Trump ramps up attacks on media ahead of White House Correspondents’ Dinner

President Trump has reignited his attacks on the news media in the days leading up to the White House Correspondents’ Dinner, underscoring the White House’s use of the press as an effective foil.

Trump will skip the dinner for a third straight year, opting to hold a rally in Wisconsin instead on Saturday night. He has also directed other administration officials not to attend.

“The Correspondents’ Dinner is too negative. I like positive things,” Trump said earlier this month in explaining his decision.

Within hours of those comments, he had taken to Twitter to characterize the press as “the enemy of the people,” a favorite insult that has appeared to get under the skin of some in the media.

Trump has continued his near-constant criticisms of the news media in the weeks since, repeatedly lashing out in the aftermath of special counsel Robert Mueller’s investigation into Russian interference.

The latest wave of criticism reached its crest on Tuesday, when he fired off seven tweets castigating the press and singling out specific outlets and reporters by name. It included shots at “Psycho Joe” Scarborough of MSNBC and applied the term “enemy of the people” to The New York Times, despite its publisher warning Trump about the dangerous implications of the phrase.

The White House essentially trolled journalists on Thursday when press secretary Sarah HuckabeeSanders made her first appearance at the briefing room podium in 45 days — complete with an appearance by Vice President Pence — at a mock Q&A for children as part of Take Your Kids to work day. Reporters were unable to ask questions.

None of the Trump attacks are the least bit shocking and they are likely to only continue as the president seeks another four years in the office.

Trump has scored political victories in part by running against the press, which delights his core supporters. In 2020, there is every indication that the president will continue with this strategy, framing the election in part on a Washington elite symbolized by the mainstream media seeking to thwart his effort to win another four years in the Oval Office.

Trump has a long history with the White House Correspondents Association and its dinner, which is a key part of the story surrounding how Trump became president and of his relationship with the media.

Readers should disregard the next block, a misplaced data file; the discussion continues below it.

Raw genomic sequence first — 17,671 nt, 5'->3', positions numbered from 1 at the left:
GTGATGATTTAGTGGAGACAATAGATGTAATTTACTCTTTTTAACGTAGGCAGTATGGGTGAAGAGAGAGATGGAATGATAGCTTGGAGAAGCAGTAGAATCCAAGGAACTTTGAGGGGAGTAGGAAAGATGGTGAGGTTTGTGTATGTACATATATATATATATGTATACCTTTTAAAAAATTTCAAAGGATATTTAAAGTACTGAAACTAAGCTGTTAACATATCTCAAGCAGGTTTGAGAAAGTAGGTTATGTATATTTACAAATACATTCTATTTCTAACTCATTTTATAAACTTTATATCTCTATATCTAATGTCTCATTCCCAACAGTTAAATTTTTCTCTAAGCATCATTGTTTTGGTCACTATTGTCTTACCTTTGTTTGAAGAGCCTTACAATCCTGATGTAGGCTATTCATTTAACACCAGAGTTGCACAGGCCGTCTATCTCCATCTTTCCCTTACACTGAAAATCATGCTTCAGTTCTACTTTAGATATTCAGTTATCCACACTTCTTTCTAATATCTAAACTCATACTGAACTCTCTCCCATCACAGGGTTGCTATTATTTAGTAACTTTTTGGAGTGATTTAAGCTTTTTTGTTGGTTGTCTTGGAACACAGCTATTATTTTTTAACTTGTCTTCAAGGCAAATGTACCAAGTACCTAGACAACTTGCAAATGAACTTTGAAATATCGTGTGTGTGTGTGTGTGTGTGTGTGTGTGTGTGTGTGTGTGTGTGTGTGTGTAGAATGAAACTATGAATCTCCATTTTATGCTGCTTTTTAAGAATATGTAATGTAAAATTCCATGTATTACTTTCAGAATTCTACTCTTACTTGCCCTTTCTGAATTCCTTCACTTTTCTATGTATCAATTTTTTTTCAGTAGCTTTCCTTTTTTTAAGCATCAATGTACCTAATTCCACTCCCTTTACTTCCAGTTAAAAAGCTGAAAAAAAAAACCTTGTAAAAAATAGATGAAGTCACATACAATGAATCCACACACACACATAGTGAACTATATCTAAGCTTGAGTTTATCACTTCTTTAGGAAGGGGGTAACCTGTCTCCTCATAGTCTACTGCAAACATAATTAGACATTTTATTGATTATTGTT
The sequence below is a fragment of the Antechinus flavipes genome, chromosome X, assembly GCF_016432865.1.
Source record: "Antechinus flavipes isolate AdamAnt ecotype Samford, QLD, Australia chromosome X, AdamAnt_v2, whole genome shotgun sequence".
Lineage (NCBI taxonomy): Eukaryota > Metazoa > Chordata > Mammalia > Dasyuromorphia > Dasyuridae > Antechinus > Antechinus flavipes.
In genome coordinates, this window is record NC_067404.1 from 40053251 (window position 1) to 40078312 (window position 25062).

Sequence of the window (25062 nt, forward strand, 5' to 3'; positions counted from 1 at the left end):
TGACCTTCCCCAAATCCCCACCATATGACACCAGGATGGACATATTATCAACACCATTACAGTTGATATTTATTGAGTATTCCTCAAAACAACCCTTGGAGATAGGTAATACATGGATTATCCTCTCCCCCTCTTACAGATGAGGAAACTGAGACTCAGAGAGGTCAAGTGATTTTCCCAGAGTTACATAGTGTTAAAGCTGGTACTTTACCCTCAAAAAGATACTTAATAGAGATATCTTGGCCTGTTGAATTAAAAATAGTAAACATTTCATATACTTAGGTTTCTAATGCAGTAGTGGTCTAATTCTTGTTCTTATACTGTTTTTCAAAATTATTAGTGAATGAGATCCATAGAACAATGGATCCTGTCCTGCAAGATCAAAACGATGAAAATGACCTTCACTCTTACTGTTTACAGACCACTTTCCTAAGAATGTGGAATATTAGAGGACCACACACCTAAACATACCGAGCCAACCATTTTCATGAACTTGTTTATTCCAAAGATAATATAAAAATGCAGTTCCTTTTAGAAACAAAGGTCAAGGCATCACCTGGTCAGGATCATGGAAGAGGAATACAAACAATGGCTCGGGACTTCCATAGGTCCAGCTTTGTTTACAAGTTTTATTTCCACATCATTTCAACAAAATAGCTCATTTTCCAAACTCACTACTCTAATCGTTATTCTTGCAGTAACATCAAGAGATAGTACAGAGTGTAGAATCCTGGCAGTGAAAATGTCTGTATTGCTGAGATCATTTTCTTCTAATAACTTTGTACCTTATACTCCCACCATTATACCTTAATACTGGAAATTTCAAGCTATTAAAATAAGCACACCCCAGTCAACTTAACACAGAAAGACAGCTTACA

Trump was the subject of ridicule at the 2011 event from both Seth Meyers and President Obama, who made fun of Trump’s decision-making and importance with references to “Celebrity Apprentice.”

Trump, Obama said at the time, recognized the need to fire Gary Busey and not Lil John or Meatloaf in a recent episode.

“And these are the kinds of decisions that would keep me up at night,” Obama said, mocking Trump. “Well handled, sir. Well handled.”

The jokes started a narrative that Trump had launched his presidential campaign because of the jokes at his expense, though The Washington Post’s Roxanne Roberts, who sat next to Trump at the 2011 dinner, has largely shot down that theory.

As president, Trump has stayed away from the dinner, which nonetheless provoked a huge controversy last year after comedian Michelle Wolf delivered a searing set that mocked the press, congressional Republicans and White House press secretary Sarah Huckabee Sanders, who attended in Trump’s place.

The fallout led to changes at the dinner itself, which will feature biographer Ron Chernow as the keynote speaker in lieu of a comedic act.

The White House was unmoved by the shift in tone, as Trump directed other administration officials not to attend.

Trump will still loom large over Saturday evening’s proceedings. His consistent attacks on the media have raised concerns among First Amendment and press freedom watchdogs, and his rally could lead to split screen coverage of the festivities in D.C.

The president’s campaign rallies are typically rife with jabs at the media. Trump often references “fake news,” whipping his supporters into a frenzy while pointing at reporters in the back of the venue.